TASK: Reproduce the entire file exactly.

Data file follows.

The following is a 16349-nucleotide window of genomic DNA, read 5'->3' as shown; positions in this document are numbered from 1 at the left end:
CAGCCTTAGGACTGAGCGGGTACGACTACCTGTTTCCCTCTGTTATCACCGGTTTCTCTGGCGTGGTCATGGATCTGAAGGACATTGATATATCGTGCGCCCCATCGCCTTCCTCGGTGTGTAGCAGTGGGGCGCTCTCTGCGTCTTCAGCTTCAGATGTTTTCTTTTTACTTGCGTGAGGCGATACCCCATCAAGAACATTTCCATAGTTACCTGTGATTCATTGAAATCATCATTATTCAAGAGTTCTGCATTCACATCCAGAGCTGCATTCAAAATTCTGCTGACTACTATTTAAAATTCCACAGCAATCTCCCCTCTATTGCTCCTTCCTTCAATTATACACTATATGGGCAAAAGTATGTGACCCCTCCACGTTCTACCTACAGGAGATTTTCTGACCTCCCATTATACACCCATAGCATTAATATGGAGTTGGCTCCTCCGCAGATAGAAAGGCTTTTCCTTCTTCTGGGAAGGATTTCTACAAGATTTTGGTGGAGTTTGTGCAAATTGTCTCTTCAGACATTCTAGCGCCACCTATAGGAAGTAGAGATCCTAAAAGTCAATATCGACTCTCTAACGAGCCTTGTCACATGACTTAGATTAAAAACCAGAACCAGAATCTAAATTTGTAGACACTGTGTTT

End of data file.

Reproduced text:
The following is a 16349-nucleotide window of genomic DNA, read 5'->3' as shown; positions in this document are numbered from 1 at the left end:
CAGCCTTAGGACTGAGCGGGTACGACTACCTGTTTCCCTCTGTTATCACCGGTTTCTCTGGCGTGGTCATGGATCTGAAGGACATTGATATATCGTGCGCCCCATCGCCTTCCTCGGTGTGTAGCAGTGGGGCGCTCTCTGCGTCTTCAGCTTCAGATGTTTTCTTTTTACTTGCGTGAGGCGATACCCCATCAAGAACATTTCCATAGTTACCTGTGATTCATTGAAATCATCATTATTCAAGAGTTCTGCATTCACATCCAGAGCTGCATTCAAAATTCTGCTGACTACTATTTAAAATTCCACAGCAATCTCCCCTCTATTGCTCCTTCCTTCAATTATACACTATATGGGCAAAAGTATGTGACCCCTCCACGTTCTACCTACAGGAGATTTTCTGACCTCCCATTATACACCCATAGCATTAATATGGAGTTGGCTCCTCCGCAGATAGAAAGGCTTTTCCTTCTTCTGGGAAGGATTTCTACAAGATTTTGGTGGAGTTTGTGCAAATTGTCTCTTCAGACATTCTAGCGCCACCTATAGGAAGTAGAGATCCTAAAAGTCAATATCGACTCTCTAACGAGCCTTGTCACATGACTTAGATTAAAAACCAGAACCAGAATCTAAATTTGTAGACACTGTGTTT